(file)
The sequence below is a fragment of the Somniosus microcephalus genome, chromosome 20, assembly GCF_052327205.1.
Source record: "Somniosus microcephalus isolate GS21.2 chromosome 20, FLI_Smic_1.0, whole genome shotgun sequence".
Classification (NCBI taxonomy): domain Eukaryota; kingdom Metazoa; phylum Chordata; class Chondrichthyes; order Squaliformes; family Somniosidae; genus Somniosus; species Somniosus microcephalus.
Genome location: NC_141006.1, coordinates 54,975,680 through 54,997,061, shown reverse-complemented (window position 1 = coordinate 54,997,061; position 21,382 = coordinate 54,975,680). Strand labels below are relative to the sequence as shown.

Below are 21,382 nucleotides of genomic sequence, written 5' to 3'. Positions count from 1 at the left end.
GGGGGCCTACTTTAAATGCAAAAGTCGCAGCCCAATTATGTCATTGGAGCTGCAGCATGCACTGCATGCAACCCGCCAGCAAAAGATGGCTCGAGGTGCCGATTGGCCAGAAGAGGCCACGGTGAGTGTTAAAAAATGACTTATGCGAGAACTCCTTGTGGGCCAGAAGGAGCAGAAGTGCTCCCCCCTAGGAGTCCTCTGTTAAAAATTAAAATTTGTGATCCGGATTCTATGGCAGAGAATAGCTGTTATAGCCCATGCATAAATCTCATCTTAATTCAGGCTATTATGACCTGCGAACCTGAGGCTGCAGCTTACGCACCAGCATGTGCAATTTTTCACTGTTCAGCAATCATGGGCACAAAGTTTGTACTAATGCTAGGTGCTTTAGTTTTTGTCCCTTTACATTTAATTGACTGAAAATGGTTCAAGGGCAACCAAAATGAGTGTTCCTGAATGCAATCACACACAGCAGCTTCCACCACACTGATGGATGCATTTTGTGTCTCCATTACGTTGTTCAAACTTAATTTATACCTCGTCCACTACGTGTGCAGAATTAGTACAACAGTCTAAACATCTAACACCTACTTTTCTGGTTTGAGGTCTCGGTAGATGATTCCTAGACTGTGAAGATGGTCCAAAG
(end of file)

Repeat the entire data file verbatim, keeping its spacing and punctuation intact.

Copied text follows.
The sequence below is a fragment of the Somniosus microcephalus genome, chromosome 20, assembly GCF_052327205.1.
Source record: "Somniosus microcephalus isolate GS21.2 chromosome 20, FLI_Smic_1.0, whole genome shotgun sequence".
Classification (NCBI taxonomy): domain Eukaryota; kingdom Metazoa; phylum Chordata; class Chondrichthyes; order Squaliformes; family Somniosidae; genus Somniosus; species Somniosus microcephalus.
Genome location: NC_141006.1, coordinates 54,975,680 through 54,997,061, shown reverse-complemented (window position 1 = coordinate 54,997,061; position 21,382 = coordinate 54,975,680). Strand labels below are relative to the sequence as shown.

Below are 21,382 nucleotides of genomic sequence, written 5' to 3'. Positions count from 1 at the left end.
GGGGGCCTACTTTAAATGCAAAAGTCGCAGCCCAATTATGTCATTGGAGCTGCAGCATGCACTGCATGCAACCCGCCAGCAAAAGATGGCTCGAGGTGCCGATTGGCCAGAAGAGGCCACGGTGAGTGTTAAAAAATGACTTATGCGAGAACTCCTTGTGGGCCAGAAGGAGCAGAAGTGCTCCCCCCTAGGAGTCCTCTGTTAAAAATTAAAATTTGTGATCCGGATTCTATGGCAGAGAATAGCTGTTATAGCCCATGCATAAATCTCATCTTAATTCAGGCTATTATGACCTGCGAACCTGAGGCTGCAGCTTACGCACCAGCATGTGCAATTTTTCACTGTTCAGCAATCATGGGCACAAAGTTTGTACTAATGCTAGGTGCTTTAGTTTTTGTCCCTTTACATTTAATTGACTGAAAATGGTTCAAGGGCAACCAAAATGAGTGTTCCTGAATGCAATCACACACAGCAGCTTCCACCACACTGATGGATGCATTTTGTGTCTCCATTACGTTGTTCAAACTTAATTTATACCTCGTCCACTACGTGTGCAGAATTAGTACAACAGTCTAAACATCTAACACCTACTTTTCTGGTTTGAGGTCTCGGTAGATGATTCCTAGACTGTGAAGATGGTCCAAAG